Proscia develops AI tools to improve cancer diagnosis

Proscia develops AI tools to improve cancer diagnosis

For patients receiving medical care for cancer, a diagnosis marks the beginning of their journey. Prosciaa downtown-based company, is on a mission to change the way the world practices pathology – which is at the heart of establishing a diagnosis – through digitization and artificial intelligence.

“At Proscia, we work to help pathologists improve cancer diagnosis so they can speed up turnaround times and achieve the best patient outcomes,” said Sean Grullonsenior researcher in artificial intelligence at Proscia.

The company’s products include Concentric, its digital pathology platform and a variety of AI tools. In October 2021, Proscia released the results of a study that looked at the technology that powers its DermaAI.* Performed at Thomas Jefferson University and University of Floridathe study confirmed that Proscia’s AI identified melanoma, the deadliest form of skin cancer, with a high degree of accuracy.

Proscia’s AI team is split between its engineering team and its research team. Grullon leads the research team, developing the strategy that guides the engineers’ development of Proscia’s AI tools.

Grullon, who has 12 years of experience in particle physics research, joined Proscia in March 2021. What attracted him to this fast-growing, venture-backed company? He said one main thing came to mind – the mission.

Technically spoke with Grullon about his professional journey, current role and the implications of using artificial intelligence in healthcare. (Spoiler: he’s pro-AI.)

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First of all, how did you start working in AI?

Sean Grulon. (Courtesy picture)

I fell into AI by accident. I first moved to Philadelphia to become a physics teacher. I have a doctorate. in particle physics, which is a pretty abstract view of physics that just tries to figure out what the universe is made of. Then I decided that I no longer wanted to be in academia for various reasons, but wanted to stay in Philadelphia. I was lucky because around that time the field of AI in life sciences and healthcare really started to take off.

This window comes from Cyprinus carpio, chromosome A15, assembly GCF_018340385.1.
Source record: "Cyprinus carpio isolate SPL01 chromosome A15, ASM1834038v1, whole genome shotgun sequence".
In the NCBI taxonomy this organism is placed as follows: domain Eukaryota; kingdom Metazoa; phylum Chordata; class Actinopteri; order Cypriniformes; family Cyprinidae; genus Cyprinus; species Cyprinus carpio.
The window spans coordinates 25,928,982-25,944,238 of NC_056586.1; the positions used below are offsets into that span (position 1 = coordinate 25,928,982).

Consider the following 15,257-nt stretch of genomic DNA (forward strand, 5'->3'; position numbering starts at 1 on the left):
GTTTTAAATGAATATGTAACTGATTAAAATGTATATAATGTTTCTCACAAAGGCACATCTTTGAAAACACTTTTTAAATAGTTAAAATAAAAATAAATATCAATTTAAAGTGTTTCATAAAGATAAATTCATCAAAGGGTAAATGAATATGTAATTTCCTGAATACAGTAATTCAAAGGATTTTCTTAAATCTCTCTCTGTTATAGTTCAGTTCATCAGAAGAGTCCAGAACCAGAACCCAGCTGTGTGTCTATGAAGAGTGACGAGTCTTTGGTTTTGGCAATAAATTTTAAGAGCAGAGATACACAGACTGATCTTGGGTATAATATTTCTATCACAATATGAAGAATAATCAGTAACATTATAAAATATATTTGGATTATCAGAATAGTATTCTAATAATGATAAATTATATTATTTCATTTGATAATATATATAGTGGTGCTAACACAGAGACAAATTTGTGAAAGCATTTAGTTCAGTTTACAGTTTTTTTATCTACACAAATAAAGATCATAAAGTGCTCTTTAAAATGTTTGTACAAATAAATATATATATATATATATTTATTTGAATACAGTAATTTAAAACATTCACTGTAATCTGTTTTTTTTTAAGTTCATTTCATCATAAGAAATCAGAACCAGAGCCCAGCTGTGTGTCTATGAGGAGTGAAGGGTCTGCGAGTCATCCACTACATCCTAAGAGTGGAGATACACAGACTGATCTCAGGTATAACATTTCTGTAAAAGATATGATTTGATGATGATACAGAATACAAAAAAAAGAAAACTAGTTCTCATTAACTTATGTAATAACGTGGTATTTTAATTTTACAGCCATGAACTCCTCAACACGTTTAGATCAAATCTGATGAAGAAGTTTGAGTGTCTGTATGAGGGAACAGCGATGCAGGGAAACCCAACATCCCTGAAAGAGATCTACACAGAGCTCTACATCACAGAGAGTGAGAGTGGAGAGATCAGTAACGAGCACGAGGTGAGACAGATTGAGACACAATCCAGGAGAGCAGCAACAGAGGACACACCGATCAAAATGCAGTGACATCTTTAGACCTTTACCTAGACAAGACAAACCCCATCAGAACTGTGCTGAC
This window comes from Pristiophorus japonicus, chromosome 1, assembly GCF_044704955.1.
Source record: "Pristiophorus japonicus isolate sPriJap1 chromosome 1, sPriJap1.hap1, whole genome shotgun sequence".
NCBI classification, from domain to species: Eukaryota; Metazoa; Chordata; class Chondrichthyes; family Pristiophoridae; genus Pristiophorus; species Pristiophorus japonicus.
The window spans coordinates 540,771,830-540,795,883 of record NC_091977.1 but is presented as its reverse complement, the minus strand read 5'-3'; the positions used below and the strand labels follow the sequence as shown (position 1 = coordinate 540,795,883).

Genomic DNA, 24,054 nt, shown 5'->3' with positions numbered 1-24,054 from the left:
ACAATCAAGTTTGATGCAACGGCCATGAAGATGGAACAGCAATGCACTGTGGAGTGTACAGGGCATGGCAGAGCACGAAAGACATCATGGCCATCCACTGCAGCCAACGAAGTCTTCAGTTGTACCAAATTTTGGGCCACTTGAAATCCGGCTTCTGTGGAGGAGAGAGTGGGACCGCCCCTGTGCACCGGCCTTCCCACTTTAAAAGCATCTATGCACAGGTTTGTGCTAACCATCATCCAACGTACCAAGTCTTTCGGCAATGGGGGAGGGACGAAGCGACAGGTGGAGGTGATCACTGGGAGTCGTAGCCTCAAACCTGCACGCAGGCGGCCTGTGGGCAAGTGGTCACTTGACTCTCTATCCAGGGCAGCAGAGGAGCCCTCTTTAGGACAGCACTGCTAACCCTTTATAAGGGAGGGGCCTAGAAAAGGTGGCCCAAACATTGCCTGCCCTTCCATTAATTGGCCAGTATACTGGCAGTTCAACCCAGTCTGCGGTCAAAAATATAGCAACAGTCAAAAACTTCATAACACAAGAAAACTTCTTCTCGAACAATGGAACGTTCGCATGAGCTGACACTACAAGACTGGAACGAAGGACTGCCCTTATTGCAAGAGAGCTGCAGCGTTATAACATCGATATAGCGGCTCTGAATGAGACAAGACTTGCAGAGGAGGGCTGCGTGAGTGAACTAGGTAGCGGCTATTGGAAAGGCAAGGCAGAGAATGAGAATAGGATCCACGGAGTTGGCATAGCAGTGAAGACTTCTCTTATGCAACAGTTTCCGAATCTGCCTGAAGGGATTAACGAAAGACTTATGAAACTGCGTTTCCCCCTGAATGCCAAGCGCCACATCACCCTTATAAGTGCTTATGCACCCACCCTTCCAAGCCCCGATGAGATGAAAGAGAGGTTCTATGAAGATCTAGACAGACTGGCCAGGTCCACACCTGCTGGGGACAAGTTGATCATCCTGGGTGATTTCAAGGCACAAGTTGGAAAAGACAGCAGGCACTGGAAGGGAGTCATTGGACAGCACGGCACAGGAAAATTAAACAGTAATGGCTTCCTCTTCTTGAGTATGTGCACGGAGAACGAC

How did you manage to move from physics to AI?

Much of the math behind AI and its algorithms is very similar to the math that drives many physical applications. The irony of particle physics is that to study things that are really small, you have to build things that are really big, and the really big things that you build collect a lot of data. So I gained some experience with machine learning and different data algorithms through my academic career in physics.

I read research papers for more background information, and also packed some of my physics papers so I could use them as an example for future employers when I first applied for jobs. jobs in this field.

Tell me more about Proscia’s AI research team.

Right now, I have four direct reports. We use the Agile working system and I like to give them space to complete their projects. We stay in touch with daily 15-minute team standups and bi-weekly one-on-ones.

As a manager, I believe in empowering my team. In the entrepreneurial spirit of Proscia, I want to encourage all team members to feel like they own the business and are in charge of the business. They don’t work for me, do they? We work collectively together to support this mission.

As someone who works in this space every day, what does AI in healthcare mean to you?

When you talk about AI in healthcare, you feel like robot doctors are replacing real doctors and you fear what happens in sci-fi movies. But the reality is that AI is there to help doctors. In fact, there is a shortage of doctors, and AI can allow them to focus their time where it matters most.

This is especially true when it comes to pathologists. Pathologists are really important because they are the ones who examine a biopsy to determine if it is cancerous or not, but the population has been steadily declining for years. AI can help them work more efficiently, and time is running out, especially when it comes to cancer.

It’s not a direct comparison, but it’s like how Google Maps makes you more efficient at finding directions to get from home to work. It’s more efficient than using a printed map, isn’t it? That’s what we do, but instead we help pathologists be more efficient in the interest of patient care. This is one of our main goals at Proscia.

*DermAI is for research use only.

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